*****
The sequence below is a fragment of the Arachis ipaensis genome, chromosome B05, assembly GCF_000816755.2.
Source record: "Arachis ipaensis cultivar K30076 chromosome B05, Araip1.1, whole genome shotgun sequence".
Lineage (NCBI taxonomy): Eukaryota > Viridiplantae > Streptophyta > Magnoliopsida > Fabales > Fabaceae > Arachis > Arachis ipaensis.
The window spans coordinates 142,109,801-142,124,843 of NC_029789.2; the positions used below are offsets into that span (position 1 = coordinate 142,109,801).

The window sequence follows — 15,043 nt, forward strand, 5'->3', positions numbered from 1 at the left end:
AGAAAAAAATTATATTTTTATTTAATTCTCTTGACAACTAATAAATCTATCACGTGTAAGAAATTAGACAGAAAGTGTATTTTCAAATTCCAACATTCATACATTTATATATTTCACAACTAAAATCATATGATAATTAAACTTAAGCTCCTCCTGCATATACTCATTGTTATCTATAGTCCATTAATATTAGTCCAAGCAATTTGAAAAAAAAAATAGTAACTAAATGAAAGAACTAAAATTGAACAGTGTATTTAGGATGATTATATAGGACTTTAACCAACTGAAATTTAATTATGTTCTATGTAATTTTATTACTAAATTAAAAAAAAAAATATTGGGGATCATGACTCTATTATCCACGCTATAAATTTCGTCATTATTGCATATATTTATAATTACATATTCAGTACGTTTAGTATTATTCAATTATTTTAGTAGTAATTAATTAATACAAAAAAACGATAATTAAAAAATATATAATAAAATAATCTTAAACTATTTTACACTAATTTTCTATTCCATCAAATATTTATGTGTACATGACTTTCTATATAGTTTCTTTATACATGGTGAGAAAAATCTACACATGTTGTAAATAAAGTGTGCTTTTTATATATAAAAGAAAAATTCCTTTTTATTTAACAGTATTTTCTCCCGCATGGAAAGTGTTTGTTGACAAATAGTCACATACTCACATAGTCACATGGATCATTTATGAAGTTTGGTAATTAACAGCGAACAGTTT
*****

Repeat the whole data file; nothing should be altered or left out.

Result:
The sequence below is a fragment of the Arachis ipaensis genome, chromosome B05, assembly GCF_000816755.2.
Source record: "Arachis ipaensis cultivar K30076 chromosome B05, Araip1.1, whole genome shotgun sequence".
Lineage (NCBI taxonomy): Eukaryota > Viridiplantae > Streptophyta > Magnoliopsida > Fabales > Fabaceae > Arachis > Arachis ipaensis.
The window spans coordinates 142,109,801-142,124,843 of NC_029789.2; the positions used below are offsets into that span (position 1 = coordinate 142,109,801).

The window sequence follows — 15,043 nt, forward strand, 5'->3', positions numbered from 1 at the left end:
AGAAAAAAATTATATTTTTATTTAATTCTCTTGACAACTAATAAATCTATCACGTGTAAGAAATTAGACAGAAAGTGTATTTTCAAATTCCAACATTCATACATTTATATATTTCACAACTAAAATCATATGATAATTAAACTTAAGCTCCTCCTGCATATACTCATTGTTATCTATAGTCCATTAATATTAGTCCAAGCAATTTGAAAAAAAAAATAGTAACTAAATGAAAGAACTAAAATTGAACAGTGTATTTAGGATGATTATATAGGACTTTAACCAACTGAAATTTAATTATGTTCTATGTAATTTTATTACTAAATTAAAAAAAAAAATATTGGGGATCATGACTCTATTATCCACGCTATAAATTTCGTCATTATTGCATATATTTATAATTACATATTCAGTACGTTTAGTATTATTCAATTATTTTAGTAGTAATTAATTAATACAAAAAAACGATAATTAAAAAATATATAATAAAATAATCTTAAACTATTTTACACTAATTTTCTATTCCATCAAATATTTATGTGTACATGACTTTCTATATAGTTTCTTTATACATGGTGAGAAAAATCTACACATGTTGTAAATAAAGTGTGCTTTTTATATATAAAAGAAAAATTCCTTTTTATTTAACAGTATTTTCTCCCGCATGGAAAGTGTTTGTTGACAAATAGTCACATACTCACATAGTCACATGGATCATTTATGAAGTTTGGTAATTAACAGCGAACAGTTT